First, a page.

My mom and I left at 4:30 am Sunday morning – she is quite a trooper getting up that early to come watch me race!  It was great to catch up with her on the ride down and the conversation helped to keep my stress level low.  I had realized that morning that I forgot to bring socks.  No big deal – I race tris without socks.  But once I was setting up in transition I felt some urgency in locating a pair of socks to race in.  Just at that moment I found my friend Jocelyn, who not only came to my rescue with a pair of socks, but even gave me a choice of socks 😉  You ROCK Jocelyn – and you have a new pair of Powerman Alabama socks coming next time I see you!
It was a Team USA reunion in Cambridge, and my nerves quickly settled as I realized I was just lucky to be there with such awesome competitors, and I was going to enjoy the race!  I went for a short pre-race warm-up run and felt ready to go.  The women’s wave was 2nd to go off, and as we gathered at the start we were chatting away when all of a sudden Vig says “3…2…1…GO!!”  None of us had even toed the line so we shot out of there like a cannon!  I led the charge briefly before I was passed by someone I didn’t recognize. This woman had a chiseled body, perfect running form, and an effortless stride.  I felt it was best not to go with her – just race my race 😉  At the turn-around I felt confident I could hold my 2nd place position going into T1, although the distance was already wearing on me.  I got a little re-charge when I passed long-time friend RV, who said as I went by: “it’s your fault I’m here!  6 years ago you talked me into this and it’s changed my life for the better!”  And that’s what it’s all about – spreading the passion of the sport!  RV you are a great athlete with an even greater spirit, and I’m honored to have been a part of your journey!
They do not have a run split for me, but my 10k was somewhere between 37:46 (WOW) and 39:01.  I hopped on the bike and made my way out to see how far I could ride before the inevitable pass by Gail!  Sure enough she wasn’t far behind and I cheered for her to catch the woman up front.  I was feeling great on the bike out – only to realize at the turn-around it was due to the wind helping us!  The trip back in was pretty rough, and I just couldn’t wait to start lap 2!  The great thing about a 2-loop out-and-back course is that you get to see where your competition is the whole time.  Starting the 2nd lap I knew that if I could just hold my pace, I could come in off the bike in 3rd place.  Coming into that last turn-around, I was expecting to see Gail in the lead.  She made me smile when I saw her, right on the 1st female’s heels, and she gave me that look of “who the heck is this girl I’m chasing?”  She did catch her before the end of the bike – just as I knew she would.  Kudos to you Gail – I bow to your bike prowess!!
I was about 6 miles from T2, and just pushing as hard as I could to finish that bike and get back out on the run.  And that’s when it happened… I don’t know if it was a small gust of wind, or I just wasn’t paying enough attention for a brief moment – it was probably a combination of the two…  All of a sudden I see, and hit, and ledge in the road and before I could even react, my bike and I were airborne!  I came down on my left side and skidded a few feet down the road.  My bike, still attached to me by one foot, landed on the drive-train side.  I think I looked like a pretzel, as I took a few seconds to absorb what just happened, and threw my head back in disappointment only to be reminded that I was wearing an aero helmet!  I quickly got up and assessed the damage.  My elbow was cut open and bleeding pretty bad, but nothing was sticking out of it.  My hip was hurting but my shorts saved me from too much road rash there.  A couple small cuts in my hand and the other elbow and that was it – I was okay!  Next was the bike – I lifted the rear wheel to check the pedaling/shifting – it seemed fine.  I’m still in this!  I hop on the bike, and quickly realize that the front tire is flat.  No problem – luckily I crammed the Vittoria pit stop into my bento box (see, they’re good for something).  I start to fill the front tire and before long the stuff was spraying out the side of the tire.  That’s when I knew my day was done…  Nothing left to do but start the long walk down a very lonesome road!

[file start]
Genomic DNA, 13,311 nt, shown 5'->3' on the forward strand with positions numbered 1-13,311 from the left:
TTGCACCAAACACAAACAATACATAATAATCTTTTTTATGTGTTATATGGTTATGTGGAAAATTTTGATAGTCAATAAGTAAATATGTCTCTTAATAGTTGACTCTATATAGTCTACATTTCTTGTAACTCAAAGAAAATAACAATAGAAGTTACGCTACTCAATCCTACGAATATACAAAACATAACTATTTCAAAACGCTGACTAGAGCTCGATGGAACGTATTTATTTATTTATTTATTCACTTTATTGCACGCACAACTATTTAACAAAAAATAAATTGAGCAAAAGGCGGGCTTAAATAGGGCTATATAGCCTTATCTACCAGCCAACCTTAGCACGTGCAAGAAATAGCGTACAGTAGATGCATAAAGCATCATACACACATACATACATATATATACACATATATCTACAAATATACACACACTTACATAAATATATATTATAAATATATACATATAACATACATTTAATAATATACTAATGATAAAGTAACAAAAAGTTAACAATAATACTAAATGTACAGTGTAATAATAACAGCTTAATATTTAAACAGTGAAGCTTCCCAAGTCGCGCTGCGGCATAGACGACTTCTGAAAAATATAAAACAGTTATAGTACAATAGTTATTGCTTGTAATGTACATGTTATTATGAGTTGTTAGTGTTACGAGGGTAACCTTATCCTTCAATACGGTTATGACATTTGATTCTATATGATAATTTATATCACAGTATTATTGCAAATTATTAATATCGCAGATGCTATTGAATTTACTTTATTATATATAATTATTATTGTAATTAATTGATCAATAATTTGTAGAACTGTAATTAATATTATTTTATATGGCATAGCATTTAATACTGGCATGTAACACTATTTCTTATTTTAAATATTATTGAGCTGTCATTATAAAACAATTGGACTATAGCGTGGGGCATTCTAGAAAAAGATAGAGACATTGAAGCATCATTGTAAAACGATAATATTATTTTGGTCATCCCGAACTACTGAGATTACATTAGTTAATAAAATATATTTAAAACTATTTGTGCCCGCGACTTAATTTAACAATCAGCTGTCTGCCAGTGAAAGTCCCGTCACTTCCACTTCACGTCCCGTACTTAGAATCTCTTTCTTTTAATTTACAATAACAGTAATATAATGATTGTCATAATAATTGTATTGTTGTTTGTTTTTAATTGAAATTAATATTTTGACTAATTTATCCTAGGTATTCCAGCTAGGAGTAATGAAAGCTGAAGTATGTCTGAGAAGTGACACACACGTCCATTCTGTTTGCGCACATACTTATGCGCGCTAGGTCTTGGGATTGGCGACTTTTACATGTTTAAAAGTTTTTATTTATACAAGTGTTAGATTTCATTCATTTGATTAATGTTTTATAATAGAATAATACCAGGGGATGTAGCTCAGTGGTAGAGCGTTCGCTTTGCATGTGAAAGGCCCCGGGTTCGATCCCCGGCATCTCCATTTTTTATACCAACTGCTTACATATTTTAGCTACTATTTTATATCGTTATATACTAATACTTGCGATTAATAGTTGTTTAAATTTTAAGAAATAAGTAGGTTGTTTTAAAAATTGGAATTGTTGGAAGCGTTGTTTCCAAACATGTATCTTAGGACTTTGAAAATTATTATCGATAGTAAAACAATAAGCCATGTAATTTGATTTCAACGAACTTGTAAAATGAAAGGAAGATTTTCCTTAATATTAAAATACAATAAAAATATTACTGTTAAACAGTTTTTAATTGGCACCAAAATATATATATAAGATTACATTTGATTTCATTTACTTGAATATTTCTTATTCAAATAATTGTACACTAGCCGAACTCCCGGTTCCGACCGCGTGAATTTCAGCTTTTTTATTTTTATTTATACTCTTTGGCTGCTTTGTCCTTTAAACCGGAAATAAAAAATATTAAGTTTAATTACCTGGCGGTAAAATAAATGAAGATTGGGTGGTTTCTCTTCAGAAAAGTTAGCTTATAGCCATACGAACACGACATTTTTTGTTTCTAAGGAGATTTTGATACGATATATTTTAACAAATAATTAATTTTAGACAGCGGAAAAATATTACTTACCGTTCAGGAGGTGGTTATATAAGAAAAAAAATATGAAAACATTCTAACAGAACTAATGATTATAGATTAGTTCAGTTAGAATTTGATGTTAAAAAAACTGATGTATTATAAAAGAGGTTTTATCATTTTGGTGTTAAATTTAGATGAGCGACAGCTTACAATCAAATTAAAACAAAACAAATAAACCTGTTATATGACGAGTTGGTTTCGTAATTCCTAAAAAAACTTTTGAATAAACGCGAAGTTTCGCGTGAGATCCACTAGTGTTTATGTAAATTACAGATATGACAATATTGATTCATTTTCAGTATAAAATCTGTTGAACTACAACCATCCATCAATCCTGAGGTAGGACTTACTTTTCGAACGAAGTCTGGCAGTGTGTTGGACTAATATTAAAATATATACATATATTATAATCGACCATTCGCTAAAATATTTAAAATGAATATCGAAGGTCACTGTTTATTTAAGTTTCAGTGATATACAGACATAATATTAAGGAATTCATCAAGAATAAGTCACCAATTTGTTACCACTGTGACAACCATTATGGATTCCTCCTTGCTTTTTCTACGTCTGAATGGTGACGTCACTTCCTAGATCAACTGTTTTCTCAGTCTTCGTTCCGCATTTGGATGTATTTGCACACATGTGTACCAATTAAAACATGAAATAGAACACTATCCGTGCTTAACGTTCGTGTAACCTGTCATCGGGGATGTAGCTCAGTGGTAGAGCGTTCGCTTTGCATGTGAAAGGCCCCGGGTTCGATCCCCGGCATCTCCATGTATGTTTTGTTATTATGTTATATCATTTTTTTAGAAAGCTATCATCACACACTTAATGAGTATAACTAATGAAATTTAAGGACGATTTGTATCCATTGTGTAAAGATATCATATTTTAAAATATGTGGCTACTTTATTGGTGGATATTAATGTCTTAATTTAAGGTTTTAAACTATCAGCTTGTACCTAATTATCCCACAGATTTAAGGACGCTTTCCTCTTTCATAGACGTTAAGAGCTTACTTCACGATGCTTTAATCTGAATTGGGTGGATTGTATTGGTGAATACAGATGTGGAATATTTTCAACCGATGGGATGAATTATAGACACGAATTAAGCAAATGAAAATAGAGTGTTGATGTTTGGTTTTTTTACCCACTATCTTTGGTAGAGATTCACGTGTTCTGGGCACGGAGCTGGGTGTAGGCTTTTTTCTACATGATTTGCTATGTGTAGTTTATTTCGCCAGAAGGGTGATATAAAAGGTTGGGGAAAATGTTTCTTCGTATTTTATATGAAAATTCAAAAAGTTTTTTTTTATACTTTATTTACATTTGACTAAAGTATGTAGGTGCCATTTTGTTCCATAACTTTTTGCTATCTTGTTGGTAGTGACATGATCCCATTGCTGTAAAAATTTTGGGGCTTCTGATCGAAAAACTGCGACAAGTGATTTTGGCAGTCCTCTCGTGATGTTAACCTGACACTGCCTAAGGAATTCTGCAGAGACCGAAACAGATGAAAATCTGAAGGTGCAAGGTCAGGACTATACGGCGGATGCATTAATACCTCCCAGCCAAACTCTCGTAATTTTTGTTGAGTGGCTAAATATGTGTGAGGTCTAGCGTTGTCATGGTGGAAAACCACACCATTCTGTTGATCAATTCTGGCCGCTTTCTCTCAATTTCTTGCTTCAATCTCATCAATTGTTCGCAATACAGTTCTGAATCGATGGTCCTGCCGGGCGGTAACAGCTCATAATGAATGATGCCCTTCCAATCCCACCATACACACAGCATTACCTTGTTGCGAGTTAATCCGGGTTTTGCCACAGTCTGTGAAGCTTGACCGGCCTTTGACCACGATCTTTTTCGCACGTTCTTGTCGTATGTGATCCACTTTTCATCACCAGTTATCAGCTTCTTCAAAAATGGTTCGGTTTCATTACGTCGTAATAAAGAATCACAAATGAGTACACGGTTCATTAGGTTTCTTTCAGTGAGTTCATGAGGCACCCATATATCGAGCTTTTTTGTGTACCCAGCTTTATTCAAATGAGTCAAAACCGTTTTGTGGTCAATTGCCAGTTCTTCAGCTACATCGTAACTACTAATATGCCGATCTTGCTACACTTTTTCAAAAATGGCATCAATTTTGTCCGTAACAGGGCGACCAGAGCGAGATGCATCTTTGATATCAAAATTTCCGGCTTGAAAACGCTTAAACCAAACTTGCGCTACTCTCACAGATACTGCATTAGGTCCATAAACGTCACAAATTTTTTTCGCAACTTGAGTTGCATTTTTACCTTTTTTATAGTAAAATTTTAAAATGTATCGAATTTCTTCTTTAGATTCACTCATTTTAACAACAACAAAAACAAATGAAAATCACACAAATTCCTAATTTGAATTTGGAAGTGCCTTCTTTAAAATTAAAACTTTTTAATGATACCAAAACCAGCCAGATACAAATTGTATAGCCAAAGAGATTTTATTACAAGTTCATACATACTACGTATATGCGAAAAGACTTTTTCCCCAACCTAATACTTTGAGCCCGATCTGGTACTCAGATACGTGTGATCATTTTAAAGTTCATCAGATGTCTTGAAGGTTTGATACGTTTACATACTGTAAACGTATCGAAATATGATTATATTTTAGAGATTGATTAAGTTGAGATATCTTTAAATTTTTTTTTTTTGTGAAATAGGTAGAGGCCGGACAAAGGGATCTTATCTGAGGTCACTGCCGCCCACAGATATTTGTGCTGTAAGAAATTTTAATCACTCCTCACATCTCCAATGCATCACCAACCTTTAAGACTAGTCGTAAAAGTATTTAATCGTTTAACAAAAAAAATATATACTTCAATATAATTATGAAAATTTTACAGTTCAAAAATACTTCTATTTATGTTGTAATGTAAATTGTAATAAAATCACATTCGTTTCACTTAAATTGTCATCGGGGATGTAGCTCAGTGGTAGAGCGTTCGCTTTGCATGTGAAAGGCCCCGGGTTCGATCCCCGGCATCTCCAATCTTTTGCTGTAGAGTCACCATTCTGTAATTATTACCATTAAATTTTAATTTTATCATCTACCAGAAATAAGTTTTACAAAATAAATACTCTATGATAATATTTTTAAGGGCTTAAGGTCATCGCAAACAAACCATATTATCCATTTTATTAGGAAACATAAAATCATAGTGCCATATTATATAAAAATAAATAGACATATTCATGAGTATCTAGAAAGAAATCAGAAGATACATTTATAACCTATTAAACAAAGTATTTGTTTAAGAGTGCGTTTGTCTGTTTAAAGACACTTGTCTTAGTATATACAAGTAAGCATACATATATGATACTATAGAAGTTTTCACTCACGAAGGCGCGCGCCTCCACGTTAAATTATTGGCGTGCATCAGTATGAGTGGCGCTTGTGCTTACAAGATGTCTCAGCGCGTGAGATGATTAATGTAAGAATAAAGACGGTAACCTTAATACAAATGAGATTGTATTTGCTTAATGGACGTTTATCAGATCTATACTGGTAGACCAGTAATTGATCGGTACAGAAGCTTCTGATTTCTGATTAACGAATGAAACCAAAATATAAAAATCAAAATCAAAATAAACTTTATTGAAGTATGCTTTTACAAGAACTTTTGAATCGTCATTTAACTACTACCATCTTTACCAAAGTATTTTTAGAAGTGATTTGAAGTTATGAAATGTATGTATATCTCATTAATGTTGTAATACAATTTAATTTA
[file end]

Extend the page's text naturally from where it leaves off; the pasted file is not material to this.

Not long after that the next female passed me, then the next, then the next.  I was pretty bummed to be out of the race, but even more upset that my poor mom would be back in transition looking for me!  But on the plus side I got to cheer for many friends as they rode by!  Almost every single athlete who saw me offered me a tube, CO2 – and just help in general.  Some even slowed up to a stop to see how they could assist me!  It’s awesome to be a part of such a caring and selfless community!  After what seemed like 3 endless miles, a pickup truck pulled over in front of me and stopped.  I could tell by the bike laying in the bed of the truck, that I was being saved!  Rick (or it may have been Rich…) was on his way to church when he found the first guy walking along the same desolate road.  As he helped me load my bike he said “I hope I don’t come across any more of you – I’m outta room!”  I was extremely gracious to him for saving me another 45 minutes of walking.  When we arrived Vig helped with my bike and I quickly went to find my mom, who sure enough was pacing around and looking quite worried.  From there I hit the med tent to get my wounds cleaned up, and turned in my chip, before finding as many of my friends as I could to congratulate them.  I was happy to see nothing but smiling faces – everyone had an amazing race and awesome results!  Congrats to all of you!
Lesson learned?  FOCUS FOCUS FOCUS!  That should be standard for any race right?  Or anytime you’re on the bike period!  It just shows you the importance of being in the moment at all time.  All I have is scabs and bruises – I was pretty lucky!  In fact, I take this as a positive sign that my bones are pretty strong right now 😉  As for the bike…there is a crack in the carbon rim of the front wheel, and some scuffs on the bars, etc. (sorry baby), but overall it survived its first, and hopefully last, crash!  That makes DNF #3 for me in my career, and although everyone wants to finish their race, I’m still grateful every time I get to start one!
Safe riding everyone!